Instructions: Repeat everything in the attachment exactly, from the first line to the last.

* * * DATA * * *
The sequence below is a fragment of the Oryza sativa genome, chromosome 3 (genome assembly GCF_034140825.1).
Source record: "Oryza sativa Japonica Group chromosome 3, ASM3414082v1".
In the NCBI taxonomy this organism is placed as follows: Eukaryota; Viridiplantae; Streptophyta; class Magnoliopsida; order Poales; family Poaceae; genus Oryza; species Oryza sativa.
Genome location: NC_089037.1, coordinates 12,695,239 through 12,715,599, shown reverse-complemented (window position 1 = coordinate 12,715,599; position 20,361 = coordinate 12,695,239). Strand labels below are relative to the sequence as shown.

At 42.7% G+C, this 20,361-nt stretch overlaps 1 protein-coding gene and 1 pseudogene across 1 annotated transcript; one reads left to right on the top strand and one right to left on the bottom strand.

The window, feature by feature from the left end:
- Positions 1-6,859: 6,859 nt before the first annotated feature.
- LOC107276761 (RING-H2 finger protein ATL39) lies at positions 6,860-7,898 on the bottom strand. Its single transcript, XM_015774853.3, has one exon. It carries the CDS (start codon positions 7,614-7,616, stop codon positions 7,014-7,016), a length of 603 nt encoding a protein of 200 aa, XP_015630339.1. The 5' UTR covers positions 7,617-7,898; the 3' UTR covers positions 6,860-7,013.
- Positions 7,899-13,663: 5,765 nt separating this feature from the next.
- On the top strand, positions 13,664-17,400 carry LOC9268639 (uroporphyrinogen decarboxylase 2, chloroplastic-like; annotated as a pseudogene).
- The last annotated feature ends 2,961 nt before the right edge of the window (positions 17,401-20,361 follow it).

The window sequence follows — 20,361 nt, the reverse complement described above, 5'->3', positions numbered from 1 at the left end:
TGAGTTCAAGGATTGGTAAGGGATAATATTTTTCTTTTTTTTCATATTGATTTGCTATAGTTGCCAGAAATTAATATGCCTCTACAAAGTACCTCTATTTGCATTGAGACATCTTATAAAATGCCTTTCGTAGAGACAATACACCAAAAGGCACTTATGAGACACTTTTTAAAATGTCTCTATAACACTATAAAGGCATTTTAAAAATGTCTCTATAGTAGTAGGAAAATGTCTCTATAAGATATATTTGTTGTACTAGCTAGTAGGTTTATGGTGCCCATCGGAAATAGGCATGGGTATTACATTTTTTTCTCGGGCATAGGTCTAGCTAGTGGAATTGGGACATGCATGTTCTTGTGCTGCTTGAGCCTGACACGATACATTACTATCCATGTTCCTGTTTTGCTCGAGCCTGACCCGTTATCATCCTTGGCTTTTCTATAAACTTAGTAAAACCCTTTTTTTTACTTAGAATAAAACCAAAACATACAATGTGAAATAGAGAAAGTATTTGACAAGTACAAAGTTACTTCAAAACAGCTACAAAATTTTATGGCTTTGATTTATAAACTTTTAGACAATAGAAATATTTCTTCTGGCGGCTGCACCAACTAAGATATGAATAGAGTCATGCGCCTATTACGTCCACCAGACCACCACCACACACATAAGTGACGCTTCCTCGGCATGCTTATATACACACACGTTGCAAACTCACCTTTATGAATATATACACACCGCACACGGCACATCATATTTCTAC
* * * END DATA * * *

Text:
The sequence below is a fragment of the Oryza sativa genome, chromosome 3 (genome assembly GCF_034140825.1).
Source record: "Oryza sativa Japonica Group chromosome 3, ASM3414082v1".
In the NCBI taxonomy this organism is placed as follows: Eukaryota; Viridiplantae; Streptophyta; class Magnoliopsida; order Poales; family Poaceae; genus Oryza; species Oryza sativa.
Genome location: NC_089037.1, coordinates 12,695,239 through 12,715,599, shown reverse-complemented (window position 1 = coordinate 12,715,599; position 20,361 = coordinate 12,695,239). Strand labels below are relative to the sequence as shown.

At 42.7% G+C, this 20,361-nt stretch overlaps 1 protein-coding gene and 1 pseudogene across 1 annotated transcript; one reads left to right on the top strand and one right to left on the bottom strand.

The window, feature by feature from the left end:
- Positions 1-6,859: 6,859 nt before the first annotated feature.
- LOC107276761 (RING-H2 finger protein ATL39) lies at positions 6,860-7,898 on the bottom strand. Its single transcript, XM_015774853.3, has one exon. It carries the CDS (start codon positions 7,614-7,616, stop codon positions 7,014-7,016), a length of 603 nt encoding a protein of 200 aa, XP_015630339.1. The 5' UTR covers positions 7,617-7,898; the 3' UTR covers positions 6,860-7,013.
- Positions 7,899-13,663: 5,765 nt separating this feature from the next.
- On the top strand, positions 13,664-17,400 carry LOC9268639 (uroporphyrinogen decarboxylase 2, chloroplastic-like; annotated as a pseudogene).
- The last annotated feature ends 2,961 nt before the right edge of the window (positions 17,401-20,361 follow it).

The window sequence follows — 20,361 nt, the reverse complement described above, 5'->3', positions numbered from 1 at the left end:
TGAGTTCAAGGATTGGTAAGGGATAATATTTTTCTTTTTTTTCATATTGATTTGCTATAGTTGCCAGAAATTAATATGCCTCTACAAAGTACCTCTATTTGCATTGAGACATCTTATAAAATGCCTTTCGTAGAGACAATACACCAAAAGGCACTTATGAGACACTTTTTAAAATGTCTCTATAACACTATAAAGGCATTTTAAAAATGTCTCTATAGTAGTAGGAAAATGTCTCTATAAGATATATTTGTTGTACTAGCTAGTAGGTTTATGGTGCCCATCGGAAATAGGCATGGGTATTACATTTTTTTCTCGGGCATAGGTCTAGCTAGTGGAATTGGGACATGCATGTTCTTGTGCTGCTTGAGCCTGACACGATACATTACTATCCATGTTCCTGTTTTGCTCGAGCCTGACCCGTTATCATCCTTGGCTTTTCTATAAACTTAGTAAAACCCTTTTTTTTACTTAGAATAAAACCAAAACATACAATGTGAAATAGAGAAAGTATTTGACAAGTACAAAGTTACTTCAAAACAGCTACAAAATTTTATGGCTTTGATTTATAAACTTTTAGACAATAGAAATATTTCTTCTGGCGGCTGCACCAACTAAGATATGAATAGAGTCATGCGCCTATTACGTCCACCAGACCACCACCACACACATAAGTGACGCTTCCTCGGCATGCTTATATACACACACGTTGCAAACTCACCTTTATGAATATATACACACCGCACACGGCACATCATATTTCTAC